Opposition parties want Mnangagwa’s takeover declared unconstitutional

Reading Time: 3 minutes

Zimbabwean opposition parties and civil society formations want the Constitutional Court to find that President Emmerson Mnangagwa’s takeover from long-time President Robert Mugabe was unconstitutional.

The applicants say their bid is to restore constitutional integrity, but the government insists the courts have already declared the matter lawful.

Zimbabweans celebrated when they saw the back of long-time President Robert Mugabe. The army was instrumental in the end of a 37-year rule.

However, the opposition Liberal Democrats, Revolutionary Freedom Fighters and some citizens say this does not mean that President Emmerson Mnangagwa’s ascent was constitutional.

“This man left the country because he had a plan. He said he’d be back in two weeks. He came back in an army helicopter, that is why the army was rewarded with positions. So, that is a coup,” says Liberal Democrats’ Dr Vusimusi Sibanda.

High Court Judge George Chiweshe ruled that the army’s action was lawful and constitutional. It ensured that non-elected individuals do not exercise executive functions.

However, the applicants disagree.

“Section 212 says the army must uphold the constitution. Upholding the constitution is making sure that they cannot deploy themselves but only the commander in chief can do so,” the application states.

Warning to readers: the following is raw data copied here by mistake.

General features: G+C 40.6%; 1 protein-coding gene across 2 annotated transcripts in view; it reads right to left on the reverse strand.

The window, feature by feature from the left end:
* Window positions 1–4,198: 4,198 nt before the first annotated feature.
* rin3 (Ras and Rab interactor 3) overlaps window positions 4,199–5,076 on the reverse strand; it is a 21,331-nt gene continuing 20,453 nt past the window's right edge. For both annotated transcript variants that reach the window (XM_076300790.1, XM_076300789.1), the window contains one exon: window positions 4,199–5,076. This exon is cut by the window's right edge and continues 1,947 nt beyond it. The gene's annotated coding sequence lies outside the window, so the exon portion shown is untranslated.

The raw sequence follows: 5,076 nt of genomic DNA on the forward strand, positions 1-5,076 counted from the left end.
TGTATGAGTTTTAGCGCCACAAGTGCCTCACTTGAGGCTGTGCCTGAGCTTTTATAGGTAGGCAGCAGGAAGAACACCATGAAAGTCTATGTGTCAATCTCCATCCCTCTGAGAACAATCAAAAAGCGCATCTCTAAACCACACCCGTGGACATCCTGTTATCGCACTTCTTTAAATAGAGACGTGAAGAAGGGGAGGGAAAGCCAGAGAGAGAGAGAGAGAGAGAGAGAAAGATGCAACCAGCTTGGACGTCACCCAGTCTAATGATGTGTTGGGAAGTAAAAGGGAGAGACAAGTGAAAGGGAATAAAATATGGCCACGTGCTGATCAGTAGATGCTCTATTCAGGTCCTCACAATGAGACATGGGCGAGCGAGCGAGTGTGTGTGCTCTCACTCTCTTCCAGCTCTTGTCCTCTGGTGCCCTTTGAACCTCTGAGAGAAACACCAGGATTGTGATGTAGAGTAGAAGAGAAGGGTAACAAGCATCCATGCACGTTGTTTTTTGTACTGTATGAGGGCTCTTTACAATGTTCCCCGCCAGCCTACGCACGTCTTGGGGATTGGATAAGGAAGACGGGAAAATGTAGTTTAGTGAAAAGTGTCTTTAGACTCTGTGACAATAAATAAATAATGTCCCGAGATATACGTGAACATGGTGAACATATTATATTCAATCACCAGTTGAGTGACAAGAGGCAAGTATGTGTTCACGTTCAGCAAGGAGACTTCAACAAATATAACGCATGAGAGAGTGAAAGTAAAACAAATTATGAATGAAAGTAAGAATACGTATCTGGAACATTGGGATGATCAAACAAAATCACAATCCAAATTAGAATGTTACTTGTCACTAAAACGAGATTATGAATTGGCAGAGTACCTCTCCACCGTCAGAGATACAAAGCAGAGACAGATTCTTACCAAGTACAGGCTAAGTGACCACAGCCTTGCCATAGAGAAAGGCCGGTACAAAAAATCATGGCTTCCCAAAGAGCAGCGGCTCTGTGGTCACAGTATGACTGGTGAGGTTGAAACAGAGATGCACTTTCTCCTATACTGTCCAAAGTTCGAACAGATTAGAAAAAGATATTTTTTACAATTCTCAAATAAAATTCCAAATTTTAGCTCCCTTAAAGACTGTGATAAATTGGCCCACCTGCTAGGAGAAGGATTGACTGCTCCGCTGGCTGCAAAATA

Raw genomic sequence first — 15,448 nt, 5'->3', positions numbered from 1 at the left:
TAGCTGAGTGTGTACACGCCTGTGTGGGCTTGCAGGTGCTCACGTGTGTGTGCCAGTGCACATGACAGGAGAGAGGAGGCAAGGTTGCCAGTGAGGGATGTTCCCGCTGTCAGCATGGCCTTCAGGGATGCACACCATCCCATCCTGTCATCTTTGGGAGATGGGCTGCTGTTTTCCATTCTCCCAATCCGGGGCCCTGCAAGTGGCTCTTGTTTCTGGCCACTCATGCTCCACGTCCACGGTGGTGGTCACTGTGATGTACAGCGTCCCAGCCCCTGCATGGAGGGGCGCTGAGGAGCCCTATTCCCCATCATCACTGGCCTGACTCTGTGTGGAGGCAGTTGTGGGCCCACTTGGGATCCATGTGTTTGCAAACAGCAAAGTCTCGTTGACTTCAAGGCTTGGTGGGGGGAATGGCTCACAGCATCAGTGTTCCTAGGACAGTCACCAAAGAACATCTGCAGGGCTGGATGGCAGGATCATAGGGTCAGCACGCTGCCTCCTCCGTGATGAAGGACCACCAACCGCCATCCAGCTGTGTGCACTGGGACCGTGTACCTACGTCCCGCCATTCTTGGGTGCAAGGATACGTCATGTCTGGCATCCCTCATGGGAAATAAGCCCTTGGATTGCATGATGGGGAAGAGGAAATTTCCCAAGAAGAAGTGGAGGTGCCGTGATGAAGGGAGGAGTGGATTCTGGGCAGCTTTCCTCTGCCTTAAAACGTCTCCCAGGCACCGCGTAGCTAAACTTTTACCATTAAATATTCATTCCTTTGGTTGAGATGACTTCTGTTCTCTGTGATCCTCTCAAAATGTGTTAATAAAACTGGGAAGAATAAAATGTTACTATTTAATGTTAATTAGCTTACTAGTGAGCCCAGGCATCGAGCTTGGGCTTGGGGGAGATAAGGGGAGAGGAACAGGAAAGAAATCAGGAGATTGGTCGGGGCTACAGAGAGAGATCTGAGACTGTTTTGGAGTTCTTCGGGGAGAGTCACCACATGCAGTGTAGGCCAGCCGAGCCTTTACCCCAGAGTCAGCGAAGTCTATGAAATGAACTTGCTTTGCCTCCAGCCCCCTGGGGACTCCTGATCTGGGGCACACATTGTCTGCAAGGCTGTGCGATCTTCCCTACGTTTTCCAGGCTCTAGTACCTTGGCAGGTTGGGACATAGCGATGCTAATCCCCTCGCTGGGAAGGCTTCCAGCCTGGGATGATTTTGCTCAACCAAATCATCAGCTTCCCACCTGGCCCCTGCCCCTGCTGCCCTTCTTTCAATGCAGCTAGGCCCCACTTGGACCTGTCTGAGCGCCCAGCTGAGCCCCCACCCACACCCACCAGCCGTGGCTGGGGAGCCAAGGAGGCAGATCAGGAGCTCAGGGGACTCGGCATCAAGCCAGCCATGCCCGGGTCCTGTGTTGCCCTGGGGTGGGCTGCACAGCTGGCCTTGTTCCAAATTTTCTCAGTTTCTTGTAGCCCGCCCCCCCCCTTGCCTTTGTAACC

The government is ready to challenge the application.

“It is abundantly clear that contrary to assertions that former President Mugabe was removed from power. He submitted to a motion of impeachment proceedings moved against him and tabled in Parliament, hence his resignation as president during the middle of the impeachment. It is, therefore, false that he was removed by the military,” says Zimbabwe Acting Minister of Information Simon Moyo.

The applicants also do not have confidence in Mnangagwa’s government to run the upcoming polls.

However, the government reiterates its commitment.

“As the president has said, the coming elections must be free and fair. Observers must feel welcome from all over the world to come and observe, but we don’t want observers to be scared because of some activities, which we are witnessing from some opposition parties, activities which will scare would-be observers and investors,” says Moyo.

Analysts believe the opposition is barking up the wrong tree.

“I think this is a good thing because if the constitution has been broken something has to be done, but my own view, however, is that their energies would be best spent campaigning to sell an alternative vision for Zimbabwe, alternative to Zanu PF,” says Political Analyst Professor Tinyiko Maluleke.

The US remains sceptical of the change in Zimbabwe, but the African Union Commission Chair Moussa Faki Mamahat calls it a peaceful transition of power and the EU is already considering sending an observer mission to the upcoming elections.

The question is which will come first – the constitutional court hearing and its ruling, or the elections?